Quick blog post: interesting piece on the evolution of ecology by Simon Levin

There is a very interesting piece in the Chronicle of Higher Education by Simon Levin on the “Evolution of Ecology.”

See The Evolution of Ecology – The Chronicle Review – The Chronicle of Higher Education

In it Simon, who I consider both a friend and colleague and who has been an inspiration to me for much of my work, discusses the history of the concept and the field of ecology. He repeats a key phrase he has used elsewhere:

Ecology, the unifying science in integrating knowledge of life on our planet, has become the essential science in learning how to preserve it.

I like this phrase and plan to use it a bit here and there, with attribution of course.
Levin also discusses how Darwin’s Voyage of the Beagle helped launch the field of ecology because it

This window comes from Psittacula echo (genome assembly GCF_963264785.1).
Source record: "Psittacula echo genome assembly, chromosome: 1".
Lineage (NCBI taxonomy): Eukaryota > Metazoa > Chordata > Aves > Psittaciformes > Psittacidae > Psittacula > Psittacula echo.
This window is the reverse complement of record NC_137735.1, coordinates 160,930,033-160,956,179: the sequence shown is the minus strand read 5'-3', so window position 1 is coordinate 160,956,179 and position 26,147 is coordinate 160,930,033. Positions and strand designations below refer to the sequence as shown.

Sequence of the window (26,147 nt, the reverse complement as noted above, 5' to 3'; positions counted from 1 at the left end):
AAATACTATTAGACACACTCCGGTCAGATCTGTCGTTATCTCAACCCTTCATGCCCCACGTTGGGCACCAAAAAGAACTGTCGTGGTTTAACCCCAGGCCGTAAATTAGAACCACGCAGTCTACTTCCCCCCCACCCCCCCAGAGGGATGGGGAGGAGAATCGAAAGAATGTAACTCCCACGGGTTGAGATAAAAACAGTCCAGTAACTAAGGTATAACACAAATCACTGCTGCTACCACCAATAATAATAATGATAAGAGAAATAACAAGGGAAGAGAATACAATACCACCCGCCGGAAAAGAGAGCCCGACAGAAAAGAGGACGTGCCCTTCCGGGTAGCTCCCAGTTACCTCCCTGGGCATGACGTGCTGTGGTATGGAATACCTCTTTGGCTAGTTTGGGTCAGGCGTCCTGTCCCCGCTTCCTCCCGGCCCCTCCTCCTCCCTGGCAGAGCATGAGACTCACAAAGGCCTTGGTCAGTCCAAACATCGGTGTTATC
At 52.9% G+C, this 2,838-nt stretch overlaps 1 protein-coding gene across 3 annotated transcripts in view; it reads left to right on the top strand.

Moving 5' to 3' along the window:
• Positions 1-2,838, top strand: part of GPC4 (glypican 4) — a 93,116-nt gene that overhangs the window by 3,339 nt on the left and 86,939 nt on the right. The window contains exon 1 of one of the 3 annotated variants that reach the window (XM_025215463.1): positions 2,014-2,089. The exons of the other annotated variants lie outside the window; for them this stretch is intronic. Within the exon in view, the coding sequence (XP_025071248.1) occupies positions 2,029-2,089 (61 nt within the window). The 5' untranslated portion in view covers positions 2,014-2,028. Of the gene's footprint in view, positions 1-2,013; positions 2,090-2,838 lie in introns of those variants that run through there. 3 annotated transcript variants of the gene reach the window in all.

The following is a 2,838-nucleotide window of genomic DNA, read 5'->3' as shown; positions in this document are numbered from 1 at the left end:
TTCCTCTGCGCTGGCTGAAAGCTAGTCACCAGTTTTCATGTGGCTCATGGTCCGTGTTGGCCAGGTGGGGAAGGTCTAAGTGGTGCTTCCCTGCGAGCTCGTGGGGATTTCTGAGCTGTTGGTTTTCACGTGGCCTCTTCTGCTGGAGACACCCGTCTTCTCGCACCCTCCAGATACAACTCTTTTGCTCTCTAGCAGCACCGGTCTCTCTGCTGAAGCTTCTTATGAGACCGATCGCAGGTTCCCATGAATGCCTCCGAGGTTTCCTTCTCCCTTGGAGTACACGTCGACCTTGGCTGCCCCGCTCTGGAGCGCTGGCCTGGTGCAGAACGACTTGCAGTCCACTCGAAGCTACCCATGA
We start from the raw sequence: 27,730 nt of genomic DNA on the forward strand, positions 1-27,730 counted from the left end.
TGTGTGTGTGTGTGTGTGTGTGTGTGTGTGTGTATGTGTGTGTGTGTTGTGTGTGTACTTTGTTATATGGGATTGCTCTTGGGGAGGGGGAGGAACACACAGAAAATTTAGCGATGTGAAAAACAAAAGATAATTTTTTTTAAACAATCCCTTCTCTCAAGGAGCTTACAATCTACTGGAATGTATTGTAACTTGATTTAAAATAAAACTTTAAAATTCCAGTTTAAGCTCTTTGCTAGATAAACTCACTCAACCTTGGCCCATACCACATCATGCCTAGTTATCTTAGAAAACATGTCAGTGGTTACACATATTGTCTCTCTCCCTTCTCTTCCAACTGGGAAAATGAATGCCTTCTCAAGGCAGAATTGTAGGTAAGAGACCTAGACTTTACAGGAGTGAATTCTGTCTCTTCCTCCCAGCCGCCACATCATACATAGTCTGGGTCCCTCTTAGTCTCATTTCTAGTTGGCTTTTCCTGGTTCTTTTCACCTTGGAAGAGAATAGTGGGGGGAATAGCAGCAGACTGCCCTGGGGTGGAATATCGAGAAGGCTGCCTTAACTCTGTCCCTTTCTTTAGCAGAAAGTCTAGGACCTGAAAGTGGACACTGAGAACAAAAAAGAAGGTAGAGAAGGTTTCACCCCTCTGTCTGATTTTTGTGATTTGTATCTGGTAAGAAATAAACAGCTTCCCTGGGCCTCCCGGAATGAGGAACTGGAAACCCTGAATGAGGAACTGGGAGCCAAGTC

defined a new and synthetic way of looking at nature—in which the patterns characteristic of particular regions found explanation in a unifying, dynamic framework

It was only after Voyage of the Beagle and Wallace’s work and others that the term “oekologie” came into being.
I particularly like the end where he connects ecology to study of other complex adaptive systems like economic ones and medical ones.
The article is really really really worth a read.

Author: Jonathan Eisen

I am an evolutionary biologist and a Professor at U. C. Davis. (see my lab site here). My research focuses on the origin of novelty (how new processes and functions originate). To study this I focus on sequencing and analyzing genomes of organisms, especially microbes and using phylogenomic analysis

One thought on “Quick blog post: interesting piece on the evolution of ecology by Simon Levin”

  1. Interesting fact about the word “ecology”, or the charming Victorian spelling “oekologie” — it comes from the same Greek word as “economics” — “οἶκος”, meaning “house”.


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